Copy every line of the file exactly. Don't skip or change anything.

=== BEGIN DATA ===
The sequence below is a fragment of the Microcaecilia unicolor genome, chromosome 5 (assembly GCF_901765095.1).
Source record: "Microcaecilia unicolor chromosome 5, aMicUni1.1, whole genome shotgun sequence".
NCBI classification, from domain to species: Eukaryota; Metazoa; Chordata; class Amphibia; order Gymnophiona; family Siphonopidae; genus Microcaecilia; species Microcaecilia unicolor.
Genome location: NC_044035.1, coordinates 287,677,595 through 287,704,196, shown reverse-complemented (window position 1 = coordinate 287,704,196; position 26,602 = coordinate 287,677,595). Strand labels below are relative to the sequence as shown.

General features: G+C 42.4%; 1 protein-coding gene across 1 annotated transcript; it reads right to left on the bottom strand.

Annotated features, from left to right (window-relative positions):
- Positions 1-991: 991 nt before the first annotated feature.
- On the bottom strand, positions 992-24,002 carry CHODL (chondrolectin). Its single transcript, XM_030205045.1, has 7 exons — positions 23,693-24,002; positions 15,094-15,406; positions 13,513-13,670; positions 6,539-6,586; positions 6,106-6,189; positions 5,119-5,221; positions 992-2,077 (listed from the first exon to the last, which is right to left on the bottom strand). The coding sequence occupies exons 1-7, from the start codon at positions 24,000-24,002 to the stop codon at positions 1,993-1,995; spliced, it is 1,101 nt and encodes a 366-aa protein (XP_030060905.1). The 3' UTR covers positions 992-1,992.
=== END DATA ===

The sequence below is a fragment of the Microcaecilia unicolor genome, chromosome 5 (assembly GCF_901765095.1).
Source record: "Microcaecilia unicolor chromosome 5, aMicUni1.1, whole genome shotgun sequence".
NCBI classification, from domain to species: Eukaryota; Metazoa; Chordata; class Amphibia; order Gymnophiona; family Siphonopidae; genus Microcaecilia; species Microcaecilia unicolor.
Genome location: NC_044035.1, coordinates 287,677,595 through 287,704,196, shown reverse-complemented (window position 1 = coordinate 287,704,196; position 26,602 = coordinate 287,677,595). Strand labels below are relative to the sequence as shown.

General features: G+C 42.4%; 1 protein-coding gene across 1 annotated transcript; it reads right to left on the bottom strand.

Annotated features, from left to right (window-relative positions):
- Positions 1-991: 991 nt before the first annotated feature.
- On the bottom strand, positions 992-24,002 carry CHODL (chondrolectin). Its single transcript, XM_030205045.1, has 7 exons — positions 23,693-24,002; positions 15,094-15,406; positions 13,513-13,670; positions 6,539-6,586; positions 6,106-6,189; positions 5,119-5,221; positions 992-2,077 (listed from the first exon to the last, which is right to left on the bottom strand). The coding sequence occupies exons 1-7, from the start codon at positions 24,000-24,002 to the stop codon at positions 1,993-1,995; spliced, it is 1,101 nt and encodes a 366-aa protein (XP_030060905.1). The 3' UTR covers positions 992-1,992.